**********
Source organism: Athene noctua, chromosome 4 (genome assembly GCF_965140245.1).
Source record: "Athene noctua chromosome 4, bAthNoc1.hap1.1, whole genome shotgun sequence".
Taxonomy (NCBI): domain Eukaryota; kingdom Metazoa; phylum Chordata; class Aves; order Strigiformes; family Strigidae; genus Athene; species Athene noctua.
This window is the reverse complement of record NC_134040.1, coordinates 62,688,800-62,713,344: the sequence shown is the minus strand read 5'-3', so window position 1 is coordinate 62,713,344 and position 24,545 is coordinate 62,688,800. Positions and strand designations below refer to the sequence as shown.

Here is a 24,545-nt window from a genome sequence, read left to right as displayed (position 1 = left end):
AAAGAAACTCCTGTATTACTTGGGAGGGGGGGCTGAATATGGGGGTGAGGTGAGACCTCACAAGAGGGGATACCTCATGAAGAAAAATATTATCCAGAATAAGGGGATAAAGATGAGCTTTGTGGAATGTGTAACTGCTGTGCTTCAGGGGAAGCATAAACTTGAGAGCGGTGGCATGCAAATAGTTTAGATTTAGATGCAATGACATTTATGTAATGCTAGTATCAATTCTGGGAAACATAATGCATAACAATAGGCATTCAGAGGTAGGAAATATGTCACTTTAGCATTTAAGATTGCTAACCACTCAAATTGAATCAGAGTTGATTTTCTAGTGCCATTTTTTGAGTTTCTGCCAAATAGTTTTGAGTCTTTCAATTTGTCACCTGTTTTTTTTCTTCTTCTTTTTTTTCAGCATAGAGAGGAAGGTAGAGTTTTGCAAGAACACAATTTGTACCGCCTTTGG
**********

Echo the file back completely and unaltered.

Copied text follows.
Source organism: Athene noctua, chromosome 4 (genome assembly GCF_965140245.1).
Source record: "Athene noctua chromosome 4, bAthNoc1.hap1.1, whole genome shotgun sequence".
Taxonomy (NCBI): domain Eukaryota; kingdom Metazoa; phylum Chordata; class Aves; order Strigiformes; family Strigidae; genus Athene; species Athene noctua.
This window is the reverse complement of record NC_134040.1, coordinates 62,688,800-62,713,344: the sequence shown is the minus strand read 5'-3', so window position 1 is coordinate 62,713,344 and position 24,545 is coordinate 62,688,800. Positions and strand designations below refer to the sequence as shown.

Here is a 24,545-nt window from a genome sequence, read left to right as displayed (position 1 = left end):
AAAGAAACTCCTGTATTACTTGGGAGGGGGGGCTGAATATGGGGGTGAGGTGAGACCTCACAAGAGGGGATACCTCATGAAGAAAAATATTATCCAGAATAAGGGGATAAAGATGAGCTTTGTGGAATGTGTAACTGCTGTGCTTCAGGGGAAGCATAAACTTGAGAGCGGTGGCATGCAAATAGTTTAGATTTAGATGCAATGACATTTATGTAATGCTAGTATCAATTCTGGGAAACATAATGCATAACAATAGGCATTCAGAGGTAGGAAATATGTCACTTTAGCATTTAAGATTGCTAACCACTCAAATTGAATCAGAGTTGATTTTCTAGTGCCATTTTTTGAGTTTCTGCCAAATAGTTTTGAGTCTTTCAATTTGTCACCTGTTTTTTTTCTTCTTCTTTTTTTTCAGCATAGAGAGGAAGGTAGAGTTTTGCAAGAACACAATTTGTACCGCCTTTGG